I think that our govenment's support is not too late. We need to see this as being saved in the nick of time. This new support is a chance to see this as a personal challenge to hone our technology skills, integrate more information literacy skills, and prove our worth through data collection that demonstrates our effectiveness and help us advocate for our role in promoting student acheivement and helping teachers.
Carol Koechlin (one of the authors of Ban the Bird Units) comments on Joyce Valenza's post:
Why have school librarians not had a bigger impact on information and tech literacy integration? I actually think we have made remarkable contributions to these areas, that is not the problem. The problem is that many teacher-librarians do not gather evidence of their successes and take their stories to where the 'power' and 'money' is.
The OSLA Toolkit has many forms that can help document your practice. We need to get into the habit of doing this and sharing the information with our administrators.
School Library Learning 2.0 has started a new session that is running from December to April. It is not too late to sign up and start working on the 23 things to increase your technology skills. Let's be ready as professionals to step up to the plate when we are given the opportunity to use our skills. Some TLs are doing this already and our students are reaping the benefits.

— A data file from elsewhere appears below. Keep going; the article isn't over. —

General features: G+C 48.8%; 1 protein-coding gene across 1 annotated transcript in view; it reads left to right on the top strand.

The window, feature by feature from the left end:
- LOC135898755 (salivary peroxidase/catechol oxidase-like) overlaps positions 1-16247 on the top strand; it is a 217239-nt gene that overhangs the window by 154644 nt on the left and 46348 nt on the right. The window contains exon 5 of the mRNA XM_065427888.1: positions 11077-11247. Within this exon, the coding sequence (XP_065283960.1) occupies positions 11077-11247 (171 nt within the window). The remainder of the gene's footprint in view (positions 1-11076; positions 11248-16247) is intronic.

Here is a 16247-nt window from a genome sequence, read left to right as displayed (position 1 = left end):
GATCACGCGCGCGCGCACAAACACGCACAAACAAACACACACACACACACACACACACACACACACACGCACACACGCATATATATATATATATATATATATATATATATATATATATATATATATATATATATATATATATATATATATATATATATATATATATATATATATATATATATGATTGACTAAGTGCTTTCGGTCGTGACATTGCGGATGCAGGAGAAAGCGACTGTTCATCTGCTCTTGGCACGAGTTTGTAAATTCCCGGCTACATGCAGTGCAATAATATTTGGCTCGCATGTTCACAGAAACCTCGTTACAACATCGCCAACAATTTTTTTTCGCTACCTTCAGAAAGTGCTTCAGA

Monday, February 11, 2008

Federation Support for School Libraries and Teacher Librarians

I just received my copy of Teaching Librarian which is part of my membership to the Ontario School Library Association. While the publication always has lots of informative articles (this volume had 2 articles by our own M.M. and her son M.M. - no M&M comments please:-)), the topic of my post is in regards to two inserts that were included in the mailing.

The Elementary Teacher's Federation of Ontario has produced a pamphlet in suppport of teacher-librarians. The pamphlet is available through the ETFO website and is intended as a tool to describe the role of teacher librarians and to help parents evaluate their child's school library. The Ontario Secondary School Teachers Federation developed their own monograph about the state of secondary school libraries in Ontario. It is called Education Watch: School Libraries and was published in January of last year.